Quebec culture and citizenship: a possible legal challenge in sight

Quebec culture and citizenship: a possible legal challenge in sight


Quebec must prepare for a possible legal challenge to the Culture and Citizenship of Quebec (CCQ) course launched in certain schools since this start of the school year to replace that of Ethics and Religious Culture (ECR), which has been strongly criticized.  

This was indicated by a study by the Institut de recherche sur le Québec (IRQ), which compared the two courses.

Recall that the ECR course has been offered since 2008 to students from primary and secondary, but will be replaced in all schools in the province by that of CCQ as of the start of the 2023 school year due to the place given to religion, deemed too important.

Researchers have taken a positive view of the new curriculum, with the Ministry of Education taking into account the criticisms that were leveled at its older version, but fear a possible legal challenge.

“To In our opinion, reading the news, it is likely, if not highly likely, that legal challenge there will be – if only by supporters of the ECR course disappointed with its downfall and fueled by the idea that any deviation model can only be the discriminatory negation of freedom of conscience and religion”, is it possible to read in the report by François Côté and David Santarossa.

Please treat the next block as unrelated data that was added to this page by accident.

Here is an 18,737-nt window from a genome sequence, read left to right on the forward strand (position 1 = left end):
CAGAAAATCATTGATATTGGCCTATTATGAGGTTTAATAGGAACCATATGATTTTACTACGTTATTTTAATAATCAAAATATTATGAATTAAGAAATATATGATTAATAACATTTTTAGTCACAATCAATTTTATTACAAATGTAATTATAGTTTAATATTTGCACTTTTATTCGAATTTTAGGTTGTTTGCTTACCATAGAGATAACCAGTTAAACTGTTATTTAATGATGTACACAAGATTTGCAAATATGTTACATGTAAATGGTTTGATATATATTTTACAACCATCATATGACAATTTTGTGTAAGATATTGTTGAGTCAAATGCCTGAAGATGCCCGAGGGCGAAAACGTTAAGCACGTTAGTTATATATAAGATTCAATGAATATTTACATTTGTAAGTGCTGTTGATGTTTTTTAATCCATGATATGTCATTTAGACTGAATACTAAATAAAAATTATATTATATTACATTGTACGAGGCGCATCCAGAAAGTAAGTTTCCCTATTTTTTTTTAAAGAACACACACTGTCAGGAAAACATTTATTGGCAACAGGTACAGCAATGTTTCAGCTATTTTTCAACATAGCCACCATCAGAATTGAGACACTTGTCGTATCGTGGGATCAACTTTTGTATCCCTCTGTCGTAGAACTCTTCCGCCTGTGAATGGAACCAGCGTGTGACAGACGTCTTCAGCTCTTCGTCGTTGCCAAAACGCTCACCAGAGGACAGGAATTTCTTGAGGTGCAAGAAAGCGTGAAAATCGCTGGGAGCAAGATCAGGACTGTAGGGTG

According to them, wanting to present religions through the prism of national history could give an unequal share of attention to the various beliefs. Strongly linked to the history of Quebec, Catholicism, the spiritual beliefs of the First Nations, Protestantism and Judaism would thus have a greater part in the course.

The critical approach to the religious phenomenon could also arouse opposition on the part of parents of students, by coming up against the freedom of religion of believers.

In order to escape a possible dispute, the researchers recommend in particular to modify the Education Act to “protect the validity of the CCQ course from any invalidation or judicial guardianship in the name of the charters of rights”.

“Far from being an admission of discrimination, such a proclamation would on the contrary be a powerful gesture of national affirmation by which Quebec would affirm the legal validity of its own distinct way of approaching the religious phenomenon,” they argued.